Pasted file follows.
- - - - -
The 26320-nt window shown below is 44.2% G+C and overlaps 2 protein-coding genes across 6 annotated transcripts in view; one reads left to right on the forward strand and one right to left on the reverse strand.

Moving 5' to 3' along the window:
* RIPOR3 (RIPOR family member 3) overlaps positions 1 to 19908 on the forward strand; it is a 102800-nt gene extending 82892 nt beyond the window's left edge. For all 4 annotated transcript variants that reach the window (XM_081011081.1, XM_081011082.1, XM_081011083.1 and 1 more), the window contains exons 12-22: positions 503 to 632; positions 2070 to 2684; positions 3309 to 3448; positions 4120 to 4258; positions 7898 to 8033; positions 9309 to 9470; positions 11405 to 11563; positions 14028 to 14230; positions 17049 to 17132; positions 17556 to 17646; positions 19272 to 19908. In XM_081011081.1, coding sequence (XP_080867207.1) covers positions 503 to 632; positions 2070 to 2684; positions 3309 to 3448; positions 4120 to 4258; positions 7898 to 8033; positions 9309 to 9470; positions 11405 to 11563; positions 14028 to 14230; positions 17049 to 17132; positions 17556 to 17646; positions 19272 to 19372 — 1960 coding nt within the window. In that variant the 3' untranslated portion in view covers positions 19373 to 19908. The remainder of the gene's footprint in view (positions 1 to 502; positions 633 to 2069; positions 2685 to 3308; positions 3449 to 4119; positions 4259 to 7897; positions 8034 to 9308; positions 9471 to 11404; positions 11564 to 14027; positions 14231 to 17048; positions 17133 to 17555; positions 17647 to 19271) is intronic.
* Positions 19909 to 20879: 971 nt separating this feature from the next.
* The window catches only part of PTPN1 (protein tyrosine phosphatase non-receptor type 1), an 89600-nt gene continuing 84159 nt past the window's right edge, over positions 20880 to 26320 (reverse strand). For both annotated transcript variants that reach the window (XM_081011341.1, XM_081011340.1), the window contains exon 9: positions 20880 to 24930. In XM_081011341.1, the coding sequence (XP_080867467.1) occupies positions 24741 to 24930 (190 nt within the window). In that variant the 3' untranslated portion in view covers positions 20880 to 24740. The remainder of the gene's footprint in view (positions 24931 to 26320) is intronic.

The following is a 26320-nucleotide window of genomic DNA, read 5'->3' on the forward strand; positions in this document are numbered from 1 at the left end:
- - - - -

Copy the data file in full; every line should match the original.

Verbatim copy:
The 26320-nt window shown below is 44.2% G+C and overlaps 2 protein-coding genes across 6 annotated transcripts in view; one reads left to right on the forward strand and one right to left on the reverse strand.

Moving 5' to 3' along the window:
* RIPOR3 (RIPOR family member 3) overlaps positions 1 to 19908 on the forward strand; it is a 102800-nt gene extending 82892 nt beyond the window's left edge. For all 4 annotated transcript variants that reach the window (XM_081011081.1, XM_081011082.1, XM_081011083.1 and 1 more), the window contains exons 12-22: positions 503 to 632; positions 2070 to 2684; positions 3309 to 3448; positions 4120 to 4258; positions 7898 to 8033; positions 9309 to 9470; positions 11405 to 11563; positions 14028 to 14230; positions 17049 to 17132; positions 17556 to 17646; positions 19272 to 19908. In XM_081011081.1, coding sequence (XP_080867207.1) covers positions 503 to 632; positions 2070 to 2684; positions 3309 to 3448; positions 4120 to 4258; positions 7898 to 8033; positions 9309 to 9470; positions 11405 to 11563; positions 14028 to 14230; positions 17049 to 17132; positions 17556 to 17646; positions 19272 to 19372 — 1960 coding nt within the window. In that variant the 3' untranslated portion in view covers positions 19373 to 19908. The remainder of the gene's footprint in view (positions 1 to 502; positions 633 to 2069; positions 2685 to 3308; positions 3449 to 4119; positions 4259 to 7897; positions 8034 to 9308; positions 9471 to 11404; positions 11564 to 14027; positions 14231 to 17048; positions 17133 to 17555; positions 17647 to 19271) is intronic.
* Positions 19909 to 20879: 971 nt separating this feature from the next.
* The window catches only part of PTPN1 (protein tyrosine phosphatase non-receptor type 1), an 89600-nt gene continuing 84159 nt past the window's right edge, over positions 20880 to 26320 (reverse strand). For both annotated transcript variants that reach the window (XM_081011341.1, XM_081011340.1), the window contains exon 9: positions 20880 to 24930. In XM_081011341.1, the coding sequence (XP_080867467.1) occupies positions 24741 to 24930 (190 nt within the window). In that variant the 3' untranslated portion in view covers positions 20880 to 24740. The remainder of the gene's footprint in view (positions 24931 to 26320) is intronic.

The following is a 26320-nucleotide window of genomic DNA, read 5'->3' on the forward strand; positions in this document are numbered from 1 at the left end: